> 7) There was a lot of confusion about why they got ViewExpiredExceptions when they were not using any session-scoped data. This was during development where they would just let a page sit around for a long time and come back to it later. I didn't know a simple way to prevent this (I know about using error-page in web.xml or exception-handler-factory in faces-config.xml, but that is far too complicated for beginners).
>
> 8) Everyone loved facelets templating. Even those who had used Struts Tiles before thought it was great.
>
> 9) Everyone loved composite components. They thought this was one of the best features.
>
> 10) Most people loved the integrated Ajax support. However, some thought that it was too hard to add in Scriptaculous effects or jQuery-based highlighting if they wanted to customize how the updated DOM entries were displayed. I probably just need to understand better how to use onevent. I gave examples of using it to show "working" messages, but not for customizing the updated DOM entries.
>
> 11) People generally liked using annotations to declare managed beans. They were much more split about whether implicit navigation was a good idea, or if explicit navigation rules in faces-config were better. I am sure my personal biases leaked through, since I feel that for real projects, explicit navigation rules are better.
>
> Cheers-
> - Marty
>
> -----
> http://courses.coreservlets.com/public-courses/jsf2/
> [Message sent by forum member 'martyhall']
>
> http://forums.java.net/jive/thread.jspa?messageID=482883
>
> ---------------------------------------------------------------------
> To unsubscribe, e-mail: webtier-unsubscribe@glassfish.dev.java.net
> For additional commands, e-mail: webtier-help@glassfish.dev.java.net
>

--
Jason Lee
Senior Member of Technical Staff
GlassFish Administration Console

Oracle Corporation
Phone +1 405-216-3193
Blog http://blogs.steeplesoft.com

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martyhall
Offline
Joined: 2009-08-19

> Hey, Marty. Thanks for the report. [...] I wish
> more people were planning on migrating to GlassFish,
> but I guess you can't have it all. :)

Hey, Jason. One thing to bear in mind is that most of my courses were onsite courses at specific companies. So, even if they had 20 developers, they probably only had a single app server or servlet container in mind, and they probably had already chosen that before they made the decision to go with JSF 2.0. In fact, with at least one organization, they were undecided on the framework until I convinced them to go with JSF 2.0.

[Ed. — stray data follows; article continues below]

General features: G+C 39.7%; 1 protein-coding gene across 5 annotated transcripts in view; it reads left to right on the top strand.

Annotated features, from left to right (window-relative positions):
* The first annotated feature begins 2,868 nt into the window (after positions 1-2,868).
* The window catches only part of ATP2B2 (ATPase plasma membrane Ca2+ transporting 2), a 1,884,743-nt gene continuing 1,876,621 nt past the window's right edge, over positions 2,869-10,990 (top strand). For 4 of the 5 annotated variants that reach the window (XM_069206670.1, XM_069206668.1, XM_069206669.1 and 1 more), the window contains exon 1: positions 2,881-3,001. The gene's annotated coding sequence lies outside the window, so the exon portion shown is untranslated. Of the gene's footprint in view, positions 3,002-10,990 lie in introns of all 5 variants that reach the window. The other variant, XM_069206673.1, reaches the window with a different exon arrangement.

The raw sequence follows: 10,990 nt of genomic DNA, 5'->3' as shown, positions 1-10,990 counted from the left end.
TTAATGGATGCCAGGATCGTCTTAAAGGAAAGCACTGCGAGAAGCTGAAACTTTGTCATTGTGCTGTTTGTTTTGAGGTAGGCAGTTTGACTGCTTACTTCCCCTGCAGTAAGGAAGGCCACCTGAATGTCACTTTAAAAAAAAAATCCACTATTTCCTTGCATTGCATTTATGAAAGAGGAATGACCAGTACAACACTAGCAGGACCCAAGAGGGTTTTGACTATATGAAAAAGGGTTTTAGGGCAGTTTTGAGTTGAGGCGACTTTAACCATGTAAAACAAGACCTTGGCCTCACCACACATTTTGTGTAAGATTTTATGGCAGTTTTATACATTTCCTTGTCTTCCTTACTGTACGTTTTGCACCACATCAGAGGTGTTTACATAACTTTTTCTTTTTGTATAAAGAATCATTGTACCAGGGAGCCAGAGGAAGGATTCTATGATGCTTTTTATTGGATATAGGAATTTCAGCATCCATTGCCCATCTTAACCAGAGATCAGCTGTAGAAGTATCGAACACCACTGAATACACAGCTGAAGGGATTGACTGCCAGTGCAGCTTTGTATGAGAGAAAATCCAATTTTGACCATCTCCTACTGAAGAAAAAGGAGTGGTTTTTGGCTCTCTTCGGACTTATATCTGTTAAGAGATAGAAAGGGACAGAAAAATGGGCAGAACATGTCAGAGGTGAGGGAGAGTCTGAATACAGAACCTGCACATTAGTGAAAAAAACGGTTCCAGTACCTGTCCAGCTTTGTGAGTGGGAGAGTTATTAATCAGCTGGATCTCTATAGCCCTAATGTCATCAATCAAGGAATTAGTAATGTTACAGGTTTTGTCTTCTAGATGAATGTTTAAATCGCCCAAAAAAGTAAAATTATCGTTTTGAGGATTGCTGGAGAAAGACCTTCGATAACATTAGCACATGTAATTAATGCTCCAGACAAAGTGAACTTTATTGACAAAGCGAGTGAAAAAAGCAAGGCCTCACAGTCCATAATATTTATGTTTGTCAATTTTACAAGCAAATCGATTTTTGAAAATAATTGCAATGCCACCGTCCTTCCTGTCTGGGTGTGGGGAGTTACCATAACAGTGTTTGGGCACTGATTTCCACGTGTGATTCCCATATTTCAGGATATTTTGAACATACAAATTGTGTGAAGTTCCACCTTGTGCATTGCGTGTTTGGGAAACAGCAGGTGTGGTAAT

So, I think my experience represents a pretty small sample, so I wouldn't draw [i]too[/i] strong of a conclusion about what app servers are catching on for deploying JSF 2.0 apps. That being said, the observation that none of them was going with Glassfish was still interesting.

Cheers-
- Marty
-----
http://www.coreservlets.com/JSF-Tutorial/jsf2/

Eduardo Pelegri-Llopart

Do you know how many of them knew about GlassFish?

And thanks for the report.

On 9/15/10 4:48 PM, webtier@javadesktop.org wrote:
>> Hey, Marty. Thanks for the report. [...] I wish
>> more people were planning on migrating to GlassFish,
>> but I guess you can't have it all. :)
>
> Hey, Jason. One thing to bear in mind is that most of my courses were onsite courses at specific companies. So, even if they had 20 developers, they probably only had a single app server or servlet container in mind, and they probably had already chosen that before they made the decision to go with JSF 2.0. In fact, with at least one organization, they were undecided on the framework until I convinced them to go with JSF 2.0.
>
> So, I think my experience represents a pretty small sample, so I wouldn't draw [i]too[/i] strong of a conclusion about what app servers are catching on for deploying JSF 2.0 apps. That being said, the observation that none of them was going with Glassfish was still interesting.
>
> Cheers-
> - Marty
> -----
> http://www.coreservlets.com/JSF-Tutorial/jsf2/
> [Message sent by forum member 'martyhall']
>
> http://forums.java.net/jive/thread.jspa?messageID=482895
>
> ---------------------------------------------------------------------
> To unsubscribe, e-mail: webtier-unsubscribe@glassfish.dev.java.net
> For additional commands, e-mail: webtier-help@glassfish.dev.java.net
>

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martyhall
Offline
Joined: 2009-08-19

> Do you know how many of them knew about GlassFish?

Whoa: Eduardo. I haven't talked to you since you were the JSP spec lead. I remember once many years ago when Sun asked me to do the quarterly online chat that they would post on the servlet home page, and I was all nervous because I noticed your name in the audience. Fortunately, you didn't ask me any questions. And, I was a devoted XEmacs user back in my Lisp-hacking days. A real pleasure to hear from you.

Anyhow, you make a very good point: I think it is likely that lack of exposure is one of the main reasons that the clients I dealt with hadn't considered Glassfish 3. The clients in my recent courses were mostly all large companies that had well-established Java EE projects, so were probably pretty well entrenched with the app servers that were familiar to them.

Nevertheless, I personally think it will be harder for Glassfish to make inroads than it will for JSF 2.0 to do so. We shall see.

Cheers-
- Marty
-----
http://courses.coreservlets.com/jsf-training.html